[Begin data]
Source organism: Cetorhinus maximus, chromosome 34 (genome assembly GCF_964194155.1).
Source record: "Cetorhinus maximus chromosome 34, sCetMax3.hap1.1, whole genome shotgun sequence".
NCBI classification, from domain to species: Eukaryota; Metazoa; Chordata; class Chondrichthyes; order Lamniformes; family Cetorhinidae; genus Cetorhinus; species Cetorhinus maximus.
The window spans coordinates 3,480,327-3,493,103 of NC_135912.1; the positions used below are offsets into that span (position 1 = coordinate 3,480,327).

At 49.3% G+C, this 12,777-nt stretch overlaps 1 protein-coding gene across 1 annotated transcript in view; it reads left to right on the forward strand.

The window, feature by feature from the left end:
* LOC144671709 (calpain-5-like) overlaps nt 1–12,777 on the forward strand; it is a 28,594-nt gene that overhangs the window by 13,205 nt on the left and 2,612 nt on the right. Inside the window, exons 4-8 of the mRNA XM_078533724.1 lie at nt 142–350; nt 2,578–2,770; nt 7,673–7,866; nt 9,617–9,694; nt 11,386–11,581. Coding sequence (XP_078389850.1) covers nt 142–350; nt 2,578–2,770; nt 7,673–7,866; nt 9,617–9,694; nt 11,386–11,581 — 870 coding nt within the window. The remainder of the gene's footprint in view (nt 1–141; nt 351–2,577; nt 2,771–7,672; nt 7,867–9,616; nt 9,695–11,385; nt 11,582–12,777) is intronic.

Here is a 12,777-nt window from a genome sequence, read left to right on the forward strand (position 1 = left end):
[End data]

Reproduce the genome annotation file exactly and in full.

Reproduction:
Source organism: Cetorhinus maximus, chromosome 34 (genome assembly GCF_964194155.1).
Source record: "Cetorhinus maximus chromosome 34, sCetMax3.hap1.1, whole genome shotgun sequence".
NCBI classification, from domain to species: Eukaryota; Metazoa; Chordata; class Chondrichthyes; order Lamniformes; family Cetorhinidae; genus Cetorhinus; species Cetorhinus maximus.
The window spans coordinates 3,480,327-3,493,103 of NC_135912.1; the positions used below are offsets into that span (position 1 = coordinate 3,480,327).

At 49.3% G+C, this 12,777-nt stretch overlaps 1 protein-coding gene across 1 annotated transcript in view; it reads left to right on the forward strand.

The window, feature by feature from the left end:
* LOC144671709 (calpain-5-like) overlaps nt 1–12,777 on the forward strand; it is a 28,594-nt gene that overhangs the window by 13,205 nt on the left and 2,612 nt on the right. Inside the window, exons 4-8 of the mRNA XM_078533724.1 lie at nt 142–350; nt 2,578–2,770; nt 7,673–7,866; nt 9,617–9,694; nt 11,386–11,581. Coding sequence (XP_078389850.1) covers nt 142–350; nt 2,578–2,770; nt 7,673–7,866; nt 9,617–9,694; nt 11,386–11,581 — 870 coding nt within the window. The remainder of the gene's footprint in view (nt 1–141; nt 351–2,577; nt 2,771–7,672; nt 7,867–9,616; nt 9,695–11,385; nt 11,582–12,777) is intronic.

Here is a 12,777-nt window from a genome sequence, read left to right on the forward strand (position 1 = left end):